With a changing media landscape in Birmingham and across the country, does anyone still listen to the radio? When it comes to Birmingham’s NPR News station, WBHM 90.3 FM, there are many people listening. As a listener-supported service of UAB, the station knows this and works to provide content that its audience wants.
When the way we receive content started to change a few years ago, WBHM seized the opportunity to ask listeners what the station could do to be a productive part of the conversation about issues that are important to the people of Birmingham. As nonstop advocates for our community, Christian & Small is proud to support the station as an underwriter because as a firm we understand and value the importance of WBHM’s role in the conversation about the issues facing our city and state.
One great example of where our firm’s community involvement interests and WBHM’s programming intersect is “The Southern Education Desk,” which explores the challenges and opportunities confronting education in the 21stCentury South. Dan Carsen is an award-winning journalist who brings listeners into the conversation about education issues, from K-12 classrooms all the way through adult learning. Dan’s journalism has included stories about important topics such as an in-depth analysis of the results of the South’s low National Assessment of Education Program (NAEP) rankings and J.F. Ingram State Technical College’s programs for the inmates of Julia Tutwiler Prison.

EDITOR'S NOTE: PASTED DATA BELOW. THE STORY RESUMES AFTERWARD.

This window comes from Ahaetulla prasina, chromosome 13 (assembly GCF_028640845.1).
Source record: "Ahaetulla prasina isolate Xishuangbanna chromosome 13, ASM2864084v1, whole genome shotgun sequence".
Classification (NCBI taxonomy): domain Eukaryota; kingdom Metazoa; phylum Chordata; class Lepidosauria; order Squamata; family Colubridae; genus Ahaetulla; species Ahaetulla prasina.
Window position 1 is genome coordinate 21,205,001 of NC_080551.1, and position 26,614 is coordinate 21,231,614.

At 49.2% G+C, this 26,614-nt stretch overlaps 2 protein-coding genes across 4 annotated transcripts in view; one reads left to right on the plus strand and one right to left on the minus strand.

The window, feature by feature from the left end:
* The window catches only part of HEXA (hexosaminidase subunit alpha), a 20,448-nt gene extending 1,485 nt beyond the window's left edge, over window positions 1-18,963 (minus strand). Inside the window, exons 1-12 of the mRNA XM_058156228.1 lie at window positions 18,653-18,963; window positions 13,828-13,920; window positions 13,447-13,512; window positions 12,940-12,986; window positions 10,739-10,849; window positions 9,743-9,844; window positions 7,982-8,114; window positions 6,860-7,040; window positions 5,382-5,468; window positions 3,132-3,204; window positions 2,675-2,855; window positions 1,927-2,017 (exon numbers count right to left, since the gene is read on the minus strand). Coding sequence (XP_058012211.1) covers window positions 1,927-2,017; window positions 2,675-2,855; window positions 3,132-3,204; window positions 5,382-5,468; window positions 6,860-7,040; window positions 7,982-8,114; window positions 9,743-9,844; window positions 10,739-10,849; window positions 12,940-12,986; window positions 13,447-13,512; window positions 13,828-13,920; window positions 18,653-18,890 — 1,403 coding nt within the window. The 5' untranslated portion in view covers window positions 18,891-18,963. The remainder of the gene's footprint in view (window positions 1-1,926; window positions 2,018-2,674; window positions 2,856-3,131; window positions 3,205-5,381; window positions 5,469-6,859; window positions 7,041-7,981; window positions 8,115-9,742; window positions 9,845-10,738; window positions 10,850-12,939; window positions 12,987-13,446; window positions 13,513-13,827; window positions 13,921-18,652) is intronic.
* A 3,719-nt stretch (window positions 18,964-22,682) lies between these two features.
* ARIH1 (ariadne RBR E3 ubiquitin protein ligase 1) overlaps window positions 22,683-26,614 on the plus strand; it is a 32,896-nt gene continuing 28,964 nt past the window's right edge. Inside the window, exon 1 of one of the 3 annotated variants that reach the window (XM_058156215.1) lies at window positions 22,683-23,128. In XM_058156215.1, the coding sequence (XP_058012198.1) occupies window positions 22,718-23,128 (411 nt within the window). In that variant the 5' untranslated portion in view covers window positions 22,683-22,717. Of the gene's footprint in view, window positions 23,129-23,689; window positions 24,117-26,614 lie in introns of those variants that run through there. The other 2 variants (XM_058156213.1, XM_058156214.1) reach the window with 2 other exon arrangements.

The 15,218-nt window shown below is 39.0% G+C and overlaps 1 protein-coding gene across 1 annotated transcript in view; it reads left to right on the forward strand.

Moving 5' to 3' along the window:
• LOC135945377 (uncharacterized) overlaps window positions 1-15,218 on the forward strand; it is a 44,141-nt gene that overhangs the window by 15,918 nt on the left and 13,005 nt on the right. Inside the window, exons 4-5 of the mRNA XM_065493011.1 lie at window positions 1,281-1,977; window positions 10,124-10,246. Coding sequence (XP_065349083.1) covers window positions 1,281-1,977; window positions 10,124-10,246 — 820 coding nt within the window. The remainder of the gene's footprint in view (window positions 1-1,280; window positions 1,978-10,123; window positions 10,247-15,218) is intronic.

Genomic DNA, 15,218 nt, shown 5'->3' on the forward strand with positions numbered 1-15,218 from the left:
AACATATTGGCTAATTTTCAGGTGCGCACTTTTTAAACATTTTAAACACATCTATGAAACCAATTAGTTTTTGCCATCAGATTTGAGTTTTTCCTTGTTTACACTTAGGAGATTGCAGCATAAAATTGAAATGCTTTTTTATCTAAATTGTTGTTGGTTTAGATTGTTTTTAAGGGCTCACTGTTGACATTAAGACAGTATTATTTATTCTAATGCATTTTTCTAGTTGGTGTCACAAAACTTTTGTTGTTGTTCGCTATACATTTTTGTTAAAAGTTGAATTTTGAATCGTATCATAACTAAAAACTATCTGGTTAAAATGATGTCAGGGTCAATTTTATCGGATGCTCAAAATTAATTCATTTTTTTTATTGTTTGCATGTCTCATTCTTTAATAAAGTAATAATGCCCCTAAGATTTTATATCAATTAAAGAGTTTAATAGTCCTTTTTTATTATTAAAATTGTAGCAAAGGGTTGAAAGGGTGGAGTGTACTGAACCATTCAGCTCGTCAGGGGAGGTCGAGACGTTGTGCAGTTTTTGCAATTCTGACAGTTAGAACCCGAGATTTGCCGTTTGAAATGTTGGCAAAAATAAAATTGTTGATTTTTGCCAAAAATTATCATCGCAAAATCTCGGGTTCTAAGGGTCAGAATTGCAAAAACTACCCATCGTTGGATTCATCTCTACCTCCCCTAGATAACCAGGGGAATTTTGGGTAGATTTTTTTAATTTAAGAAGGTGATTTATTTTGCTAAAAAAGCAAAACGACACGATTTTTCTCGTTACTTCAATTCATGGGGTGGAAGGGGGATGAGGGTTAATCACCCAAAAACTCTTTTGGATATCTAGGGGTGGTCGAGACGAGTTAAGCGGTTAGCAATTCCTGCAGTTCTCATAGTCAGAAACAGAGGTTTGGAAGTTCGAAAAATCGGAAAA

As a member of the station’s Friends Advisory Board, I’ve enjoyed seeing the transformation at WBHM and having the opportunity to help guide it. Since 2012, the station has really listened to what the community wants with its “Listen and Be Heard” campaign. On air, they ask listeners what they think about current programming, new programming, etc. WBHM also wanted to try to find out what issues are important to the community and then present those issues to listeners from a fresh viewpoint.
One initiative that is helping them do this is a periodic station-hosted forum called “Issues and Ales.” At these popular events, the public is invited to participate in a discussion with noted experts on topics such as the changing media landscape, food issues, the green movement, prison overcrowding and more. These forums have helped WBHM find out what the community is thinking, what’s important, and how the station might be able to generate a productive conversation.
These kinds of events often result in compelling local programming, however as an NPR affiliate station WBHM also offers celebrated national shows such as “All Things Considered,” “Fresh Air,” “Marketplace” and “Car Talk” by purchasing this programming. Along with providing salaries for talent and staff, WBHM relies on funding support from listeners in order to operate. Its Fall Pledge Drive, which takes place this year from Oct. 15 – 25, is the primary way the station raises these funds, and listeners can call in or pledge online at any time.
Sustaining memberships are a newer way to give. These memberships allow people to make a pledge that’s spread out over 12 months. This is a monthly credit card charge that is convenient and can be continued automatically until the supporter chooses to stop the donation.Because there are so many ears in North Central Alabama listening, WBHM has an important mission in reaching a lot of people who care about what’s going on in our community and in the world – and therefore is constantly striving to provide the highest quality content possible. The station’s Fall Pledge Drive and the gifts it receives allow WBHM to continue to be “Your NPR News Station.”